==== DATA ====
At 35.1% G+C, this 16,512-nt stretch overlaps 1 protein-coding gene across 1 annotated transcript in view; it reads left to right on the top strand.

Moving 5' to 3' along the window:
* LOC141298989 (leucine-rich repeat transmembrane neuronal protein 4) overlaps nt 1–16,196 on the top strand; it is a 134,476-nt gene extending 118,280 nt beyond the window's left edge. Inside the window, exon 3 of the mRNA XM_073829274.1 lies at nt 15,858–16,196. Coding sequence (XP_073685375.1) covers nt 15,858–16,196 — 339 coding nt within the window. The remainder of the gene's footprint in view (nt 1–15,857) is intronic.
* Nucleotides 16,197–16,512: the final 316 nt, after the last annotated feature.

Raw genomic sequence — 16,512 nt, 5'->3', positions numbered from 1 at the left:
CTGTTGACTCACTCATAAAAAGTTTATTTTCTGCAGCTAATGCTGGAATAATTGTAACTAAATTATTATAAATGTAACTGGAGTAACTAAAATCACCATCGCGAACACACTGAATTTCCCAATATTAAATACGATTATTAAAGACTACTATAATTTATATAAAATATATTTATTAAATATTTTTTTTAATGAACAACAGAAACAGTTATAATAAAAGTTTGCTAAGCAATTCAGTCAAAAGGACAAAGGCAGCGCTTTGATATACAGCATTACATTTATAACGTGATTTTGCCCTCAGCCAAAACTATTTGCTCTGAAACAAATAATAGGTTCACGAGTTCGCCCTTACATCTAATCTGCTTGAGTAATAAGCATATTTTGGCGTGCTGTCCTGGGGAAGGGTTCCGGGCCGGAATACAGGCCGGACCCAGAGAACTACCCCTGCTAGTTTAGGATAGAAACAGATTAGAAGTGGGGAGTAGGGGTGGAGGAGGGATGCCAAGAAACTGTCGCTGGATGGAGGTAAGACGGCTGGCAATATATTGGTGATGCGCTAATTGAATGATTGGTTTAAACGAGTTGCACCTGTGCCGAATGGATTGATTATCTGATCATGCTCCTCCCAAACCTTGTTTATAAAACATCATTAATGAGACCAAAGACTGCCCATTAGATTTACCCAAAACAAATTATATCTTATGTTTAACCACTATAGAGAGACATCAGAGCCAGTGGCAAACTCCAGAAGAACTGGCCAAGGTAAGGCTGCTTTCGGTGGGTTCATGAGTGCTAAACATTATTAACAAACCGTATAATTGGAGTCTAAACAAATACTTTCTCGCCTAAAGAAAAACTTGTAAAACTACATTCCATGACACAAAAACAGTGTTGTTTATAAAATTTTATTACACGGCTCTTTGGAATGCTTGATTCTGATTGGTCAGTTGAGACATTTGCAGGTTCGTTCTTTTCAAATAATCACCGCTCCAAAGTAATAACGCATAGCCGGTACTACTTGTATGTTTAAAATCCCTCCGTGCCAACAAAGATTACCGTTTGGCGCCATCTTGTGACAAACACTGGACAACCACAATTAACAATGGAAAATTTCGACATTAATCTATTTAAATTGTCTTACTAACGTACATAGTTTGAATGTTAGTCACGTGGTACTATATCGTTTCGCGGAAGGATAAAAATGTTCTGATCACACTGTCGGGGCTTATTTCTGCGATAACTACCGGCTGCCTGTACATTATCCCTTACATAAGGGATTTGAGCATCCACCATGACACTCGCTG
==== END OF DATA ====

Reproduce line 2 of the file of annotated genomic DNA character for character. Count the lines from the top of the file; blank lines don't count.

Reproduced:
Moving 5' to 3' along the window: